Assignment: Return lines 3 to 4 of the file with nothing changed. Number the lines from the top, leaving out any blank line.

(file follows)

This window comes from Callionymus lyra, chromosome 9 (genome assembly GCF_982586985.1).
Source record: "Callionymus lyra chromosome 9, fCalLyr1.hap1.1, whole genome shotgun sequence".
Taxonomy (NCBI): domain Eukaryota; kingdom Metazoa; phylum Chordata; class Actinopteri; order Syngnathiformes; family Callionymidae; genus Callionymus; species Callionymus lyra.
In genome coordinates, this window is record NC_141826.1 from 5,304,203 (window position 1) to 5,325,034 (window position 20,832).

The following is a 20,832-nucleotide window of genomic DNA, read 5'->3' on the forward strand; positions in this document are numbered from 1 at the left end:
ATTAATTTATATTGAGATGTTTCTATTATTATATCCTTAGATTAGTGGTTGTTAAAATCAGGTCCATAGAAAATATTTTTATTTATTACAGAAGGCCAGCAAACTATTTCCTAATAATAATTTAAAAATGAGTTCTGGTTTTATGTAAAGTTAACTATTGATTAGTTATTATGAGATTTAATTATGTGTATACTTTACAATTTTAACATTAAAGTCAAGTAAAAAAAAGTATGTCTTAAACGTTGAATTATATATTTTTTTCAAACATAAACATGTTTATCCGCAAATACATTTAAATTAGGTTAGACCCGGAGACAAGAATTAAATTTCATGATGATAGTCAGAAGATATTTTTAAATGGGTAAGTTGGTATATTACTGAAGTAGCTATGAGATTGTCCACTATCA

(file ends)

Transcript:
Taxonomy (NCBI): domain Eukaryota; kingdom Metazoa; phylum Chordata; class Actinopteri; order Syngnathiformes; family Callionymidae; genus Callionymus; species Callionymus lyra.
In genome coordinates, this window is record NC_141826.1 from 5,304,203 (window position 1) to 5,325,034 (window position 20,832).